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  1. I was under the impression that Alexandros was somehow derivative of Rouse’s A Greek Boy at Home. Is it nevertheless worth it to read both of them?

    • Alexandros is derivative of AGBAH but I nevertheless think it’s worth reading both of them. I’d read Alexandros first though, AGBAH can be more than a bit tough at times!

  2. Thanks; this was informative.

    The lack of optative and the reconstructed pronunciation’s sounding like modern also point towards Koine.

    What’s the book do with the so-called particles?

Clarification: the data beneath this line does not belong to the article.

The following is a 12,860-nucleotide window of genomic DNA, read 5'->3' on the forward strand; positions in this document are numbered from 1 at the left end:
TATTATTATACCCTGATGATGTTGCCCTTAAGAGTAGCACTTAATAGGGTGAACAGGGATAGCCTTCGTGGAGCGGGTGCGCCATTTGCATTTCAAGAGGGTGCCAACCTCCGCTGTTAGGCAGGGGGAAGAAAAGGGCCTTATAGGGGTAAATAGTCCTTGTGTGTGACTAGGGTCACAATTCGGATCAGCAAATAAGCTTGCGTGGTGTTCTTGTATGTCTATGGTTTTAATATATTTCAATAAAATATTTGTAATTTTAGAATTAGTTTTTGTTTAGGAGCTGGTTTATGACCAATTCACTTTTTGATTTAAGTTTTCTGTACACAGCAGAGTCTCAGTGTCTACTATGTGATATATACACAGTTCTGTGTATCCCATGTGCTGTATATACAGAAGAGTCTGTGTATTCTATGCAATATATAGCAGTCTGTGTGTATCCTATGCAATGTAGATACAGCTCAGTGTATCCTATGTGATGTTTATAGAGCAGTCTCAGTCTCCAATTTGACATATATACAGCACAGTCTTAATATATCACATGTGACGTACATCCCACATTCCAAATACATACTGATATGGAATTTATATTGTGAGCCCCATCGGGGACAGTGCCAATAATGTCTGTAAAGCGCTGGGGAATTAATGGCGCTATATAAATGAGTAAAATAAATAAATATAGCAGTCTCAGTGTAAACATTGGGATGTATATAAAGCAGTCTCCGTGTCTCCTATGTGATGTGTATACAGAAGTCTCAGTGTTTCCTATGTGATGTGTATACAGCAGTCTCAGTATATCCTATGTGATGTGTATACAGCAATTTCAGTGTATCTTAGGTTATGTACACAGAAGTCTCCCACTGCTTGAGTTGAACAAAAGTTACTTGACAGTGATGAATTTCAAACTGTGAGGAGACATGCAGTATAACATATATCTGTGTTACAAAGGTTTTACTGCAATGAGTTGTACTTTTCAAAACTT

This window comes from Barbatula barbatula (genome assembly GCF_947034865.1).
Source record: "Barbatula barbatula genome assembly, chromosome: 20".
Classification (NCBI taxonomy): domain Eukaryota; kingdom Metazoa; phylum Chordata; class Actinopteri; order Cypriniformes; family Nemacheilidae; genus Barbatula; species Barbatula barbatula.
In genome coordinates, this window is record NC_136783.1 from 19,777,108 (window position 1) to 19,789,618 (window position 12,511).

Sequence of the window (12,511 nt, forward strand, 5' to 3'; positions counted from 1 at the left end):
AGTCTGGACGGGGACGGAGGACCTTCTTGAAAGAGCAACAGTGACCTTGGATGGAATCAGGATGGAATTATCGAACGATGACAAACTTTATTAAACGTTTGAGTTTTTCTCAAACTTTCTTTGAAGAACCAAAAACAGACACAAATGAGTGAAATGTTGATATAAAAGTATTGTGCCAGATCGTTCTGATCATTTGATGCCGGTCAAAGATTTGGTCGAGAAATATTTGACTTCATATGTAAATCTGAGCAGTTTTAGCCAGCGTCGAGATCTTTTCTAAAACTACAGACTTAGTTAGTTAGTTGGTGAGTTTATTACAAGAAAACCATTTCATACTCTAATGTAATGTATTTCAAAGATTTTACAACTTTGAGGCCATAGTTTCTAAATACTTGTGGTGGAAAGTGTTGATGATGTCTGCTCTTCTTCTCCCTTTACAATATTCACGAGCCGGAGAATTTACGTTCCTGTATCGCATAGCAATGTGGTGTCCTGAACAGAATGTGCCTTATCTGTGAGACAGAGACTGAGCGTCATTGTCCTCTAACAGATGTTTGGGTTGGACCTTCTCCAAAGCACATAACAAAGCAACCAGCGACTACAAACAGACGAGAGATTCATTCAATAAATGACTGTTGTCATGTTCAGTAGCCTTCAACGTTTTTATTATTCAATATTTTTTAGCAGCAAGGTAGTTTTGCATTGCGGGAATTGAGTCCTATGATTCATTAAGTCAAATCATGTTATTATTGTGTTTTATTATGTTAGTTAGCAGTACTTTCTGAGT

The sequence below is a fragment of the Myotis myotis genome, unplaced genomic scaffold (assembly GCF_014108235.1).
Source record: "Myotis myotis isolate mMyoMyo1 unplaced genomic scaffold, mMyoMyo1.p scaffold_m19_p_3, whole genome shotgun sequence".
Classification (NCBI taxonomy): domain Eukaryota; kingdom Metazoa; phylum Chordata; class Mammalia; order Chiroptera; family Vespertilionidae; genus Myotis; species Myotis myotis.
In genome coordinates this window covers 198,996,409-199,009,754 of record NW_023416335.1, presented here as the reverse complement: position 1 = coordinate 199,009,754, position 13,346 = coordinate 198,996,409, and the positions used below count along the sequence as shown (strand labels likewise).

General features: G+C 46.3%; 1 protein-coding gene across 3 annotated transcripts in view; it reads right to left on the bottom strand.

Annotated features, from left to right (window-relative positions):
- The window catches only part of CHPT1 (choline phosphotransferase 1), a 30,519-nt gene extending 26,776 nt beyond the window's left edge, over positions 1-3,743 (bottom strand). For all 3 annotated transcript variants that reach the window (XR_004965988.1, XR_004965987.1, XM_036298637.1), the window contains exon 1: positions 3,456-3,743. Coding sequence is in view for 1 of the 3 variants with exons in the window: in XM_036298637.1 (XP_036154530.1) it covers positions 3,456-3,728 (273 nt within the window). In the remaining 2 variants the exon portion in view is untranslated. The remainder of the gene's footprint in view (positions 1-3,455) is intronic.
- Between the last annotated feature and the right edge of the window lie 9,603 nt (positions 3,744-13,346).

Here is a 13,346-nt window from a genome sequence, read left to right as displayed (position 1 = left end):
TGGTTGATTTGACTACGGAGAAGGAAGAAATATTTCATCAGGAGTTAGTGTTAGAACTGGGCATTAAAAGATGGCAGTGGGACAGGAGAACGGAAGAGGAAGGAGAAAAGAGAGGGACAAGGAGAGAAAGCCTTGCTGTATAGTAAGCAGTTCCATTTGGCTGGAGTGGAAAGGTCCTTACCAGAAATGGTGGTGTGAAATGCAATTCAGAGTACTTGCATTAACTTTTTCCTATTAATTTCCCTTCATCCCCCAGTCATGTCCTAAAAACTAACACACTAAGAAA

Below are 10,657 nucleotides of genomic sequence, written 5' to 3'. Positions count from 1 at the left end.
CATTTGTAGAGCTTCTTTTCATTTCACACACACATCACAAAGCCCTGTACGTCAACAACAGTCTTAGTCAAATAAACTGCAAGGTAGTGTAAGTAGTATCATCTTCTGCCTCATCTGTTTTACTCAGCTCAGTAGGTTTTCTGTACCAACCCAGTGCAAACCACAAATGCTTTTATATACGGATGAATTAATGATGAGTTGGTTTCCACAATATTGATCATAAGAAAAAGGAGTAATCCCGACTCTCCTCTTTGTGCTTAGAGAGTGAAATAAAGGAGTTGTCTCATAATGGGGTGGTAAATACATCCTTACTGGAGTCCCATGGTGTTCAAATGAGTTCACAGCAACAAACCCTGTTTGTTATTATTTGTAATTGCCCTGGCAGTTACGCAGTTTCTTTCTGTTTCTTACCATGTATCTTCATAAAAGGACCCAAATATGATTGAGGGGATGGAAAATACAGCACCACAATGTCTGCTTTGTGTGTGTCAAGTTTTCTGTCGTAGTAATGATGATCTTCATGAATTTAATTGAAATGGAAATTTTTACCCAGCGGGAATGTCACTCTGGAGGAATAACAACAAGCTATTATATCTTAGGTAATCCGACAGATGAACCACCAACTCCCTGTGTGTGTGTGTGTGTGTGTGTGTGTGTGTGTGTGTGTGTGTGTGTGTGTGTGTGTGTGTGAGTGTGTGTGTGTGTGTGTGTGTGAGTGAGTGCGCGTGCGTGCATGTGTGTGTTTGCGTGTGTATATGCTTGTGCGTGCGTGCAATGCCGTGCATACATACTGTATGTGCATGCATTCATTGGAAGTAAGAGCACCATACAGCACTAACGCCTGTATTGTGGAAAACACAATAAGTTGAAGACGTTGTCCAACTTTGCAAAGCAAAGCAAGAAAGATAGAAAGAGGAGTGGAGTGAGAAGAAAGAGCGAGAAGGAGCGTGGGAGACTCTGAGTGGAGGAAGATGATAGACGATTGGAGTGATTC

• It introduces a number of common particles throughout the text without generally commenting on their usage, rather demonstrating their usage.

  3. Re: παιδίον καὶ παῖς, νεανίας, κόρη

    I think that languages generally are flexible enough that if a story in that language establishes a distinction between a pair of words, the story can internally get away with it. But that, itself, is a reason why more text and more stories are needed across the board.

    • I agree with your general point, I’m just not sure that the book is doing that at this point. I.e., it’s not really establishing a distinction between them that it needs for its own story, it’s establishing them in a definitional sense with (probably) an expectation that readers will carry that distinction into their learning of Greek more broadly.

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